Italian farms and farmhouses are regularly found in locations with stunning scenery. The mountains of Emilia Romagna, Piemonte and Le Marche offer spectacular views. The rolling hills of southern Tuscany is the classical image people have of Italian farmhouses with avenues of cypress trees up to the door. In northern Tuscany, the Alpe Apuane of Lunigiana provide a dramatic backdrop and of course the closer you are to the sea the more likely you are to get a view of the Tuscan Riviera. Like everything in Italy, you are spoilt for choice.
In Tuscany, a charming farmhouse fully and superbly restored in traditional Tuscan style will have timber beams, terracotta floors and coppi roof tiles and a pool. As farm properties usually come with land, space to install one is not a problem.
It's common to find open fires, external log-fired bread and porticos that shade dining al fresco during the hot, summer months. Many Tuscany farmhouses have wine cellars (cantina) and wood stores (legnaia) and having a barn allows for expansion; a ready made annex to convert into a place for family and friends to stay in, or paying guests if you wish to earn rental income.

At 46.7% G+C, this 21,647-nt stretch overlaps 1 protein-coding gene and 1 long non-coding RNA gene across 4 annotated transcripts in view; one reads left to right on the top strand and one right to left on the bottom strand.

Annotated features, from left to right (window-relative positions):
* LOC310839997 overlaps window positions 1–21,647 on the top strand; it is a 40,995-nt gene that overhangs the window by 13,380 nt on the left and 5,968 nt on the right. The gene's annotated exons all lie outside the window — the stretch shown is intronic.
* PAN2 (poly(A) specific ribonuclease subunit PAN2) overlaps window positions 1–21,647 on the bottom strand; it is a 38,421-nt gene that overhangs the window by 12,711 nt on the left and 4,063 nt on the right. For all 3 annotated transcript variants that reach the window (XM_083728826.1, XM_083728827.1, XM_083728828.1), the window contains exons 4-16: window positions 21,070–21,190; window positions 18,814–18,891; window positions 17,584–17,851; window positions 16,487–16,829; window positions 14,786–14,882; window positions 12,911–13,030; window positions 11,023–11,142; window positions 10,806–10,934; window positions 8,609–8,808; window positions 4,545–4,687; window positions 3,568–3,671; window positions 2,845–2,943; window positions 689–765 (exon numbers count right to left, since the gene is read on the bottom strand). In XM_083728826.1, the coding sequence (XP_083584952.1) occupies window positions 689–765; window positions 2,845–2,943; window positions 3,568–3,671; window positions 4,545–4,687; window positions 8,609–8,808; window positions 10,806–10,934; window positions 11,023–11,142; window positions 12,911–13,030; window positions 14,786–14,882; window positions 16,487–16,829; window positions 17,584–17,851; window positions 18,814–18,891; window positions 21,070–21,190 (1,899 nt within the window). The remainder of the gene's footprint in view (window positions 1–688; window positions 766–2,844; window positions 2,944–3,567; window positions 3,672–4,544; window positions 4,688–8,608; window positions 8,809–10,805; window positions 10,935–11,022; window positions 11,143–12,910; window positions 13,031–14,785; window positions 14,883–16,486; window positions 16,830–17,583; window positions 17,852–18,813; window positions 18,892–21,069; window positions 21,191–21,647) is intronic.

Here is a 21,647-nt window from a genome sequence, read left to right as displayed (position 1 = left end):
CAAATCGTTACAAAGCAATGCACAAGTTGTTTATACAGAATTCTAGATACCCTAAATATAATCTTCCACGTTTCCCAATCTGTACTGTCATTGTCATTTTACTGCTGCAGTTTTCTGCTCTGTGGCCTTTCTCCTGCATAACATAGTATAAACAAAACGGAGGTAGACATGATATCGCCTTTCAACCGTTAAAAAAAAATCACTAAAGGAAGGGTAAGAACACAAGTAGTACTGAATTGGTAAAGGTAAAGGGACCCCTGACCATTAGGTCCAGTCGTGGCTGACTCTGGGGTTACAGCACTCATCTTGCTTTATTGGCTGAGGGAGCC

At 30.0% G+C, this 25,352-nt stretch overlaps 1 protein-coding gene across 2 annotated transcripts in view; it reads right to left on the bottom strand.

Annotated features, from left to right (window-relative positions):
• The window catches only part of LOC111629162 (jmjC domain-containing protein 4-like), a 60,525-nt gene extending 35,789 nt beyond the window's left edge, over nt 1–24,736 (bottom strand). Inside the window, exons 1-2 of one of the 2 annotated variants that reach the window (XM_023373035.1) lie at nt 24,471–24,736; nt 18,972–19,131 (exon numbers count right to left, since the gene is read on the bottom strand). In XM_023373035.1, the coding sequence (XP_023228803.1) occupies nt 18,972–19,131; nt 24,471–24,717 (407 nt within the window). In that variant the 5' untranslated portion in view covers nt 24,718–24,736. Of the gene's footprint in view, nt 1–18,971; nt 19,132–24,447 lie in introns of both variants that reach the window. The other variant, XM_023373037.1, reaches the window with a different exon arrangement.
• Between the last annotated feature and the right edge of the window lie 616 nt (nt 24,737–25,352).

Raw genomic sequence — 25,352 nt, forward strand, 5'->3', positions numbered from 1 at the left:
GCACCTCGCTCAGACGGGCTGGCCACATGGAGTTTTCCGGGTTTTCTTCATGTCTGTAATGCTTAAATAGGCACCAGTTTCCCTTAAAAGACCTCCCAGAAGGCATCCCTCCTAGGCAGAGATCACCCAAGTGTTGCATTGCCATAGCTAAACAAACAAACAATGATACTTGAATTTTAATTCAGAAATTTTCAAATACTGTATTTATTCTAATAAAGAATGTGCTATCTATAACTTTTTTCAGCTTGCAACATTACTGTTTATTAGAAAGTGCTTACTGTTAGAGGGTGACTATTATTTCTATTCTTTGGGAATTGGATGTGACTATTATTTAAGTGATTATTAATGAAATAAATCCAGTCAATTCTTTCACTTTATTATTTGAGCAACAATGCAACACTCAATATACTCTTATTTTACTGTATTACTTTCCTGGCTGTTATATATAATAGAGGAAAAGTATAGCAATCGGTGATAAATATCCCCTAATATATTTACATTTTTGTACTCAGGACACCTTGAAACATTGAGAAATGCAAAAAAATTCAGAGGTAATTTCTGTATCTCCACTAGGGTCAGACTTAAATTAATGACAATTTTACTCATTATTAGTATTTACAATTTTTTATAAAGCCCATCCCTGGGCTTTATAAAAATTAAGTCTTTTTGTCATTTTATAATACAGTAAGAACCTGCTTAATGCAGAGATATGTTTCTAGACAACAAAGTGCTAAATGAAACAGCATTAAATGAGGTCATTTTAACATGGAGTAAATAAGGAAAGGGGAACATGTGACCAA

In Emilia Romagna stone farmhouses for sale are similar to those in Tuscany. However, whereas in Tuscan farmhouses usually have honey coloured stone, in Emilia the stone tends to be grey and originate from the rivers. The typical Emilian farmhouse has a central staircase with rooms off either side. Although sizes differ, the average would be around 150 m2 of floor area with a barn of 100 m2. In Emilia more oak is used during the construction, in Tuscany and Umbria chestnut is preferred, or if you were well off, walnut.
Piemontese farmhouses tend to have the house and barn attached. The same beams, open, fires and terracotta floors are also seen in the farmhouses of Asti or Le Langhe. The design, though, may be in the form of an 'L'. As the production of olives and wine are common in these areas, you'll also come across olive mills or wineries which do not have barns with haylofts and stable but storage for olives and cellars for wine. Olives mills in need of renovation often have the original millstones and machinery which has been tuned into a historical and beautiful feature in many renovated mills.
A typical Umbrian stone farmhouse is in dominant position, easy to reach through a well-maintained country road with one hectare of land with olive trees and an agricultural annex.
Le Marche farmhouses, 'case coloniche' are brick houses usually characterized by external staircase and mainly found on the hills or ‘solaro’ that are mainly on flat land towards the sea. A farmhouse in La Marche can often have views of the Sibillini Mountains and classic hilltop towns.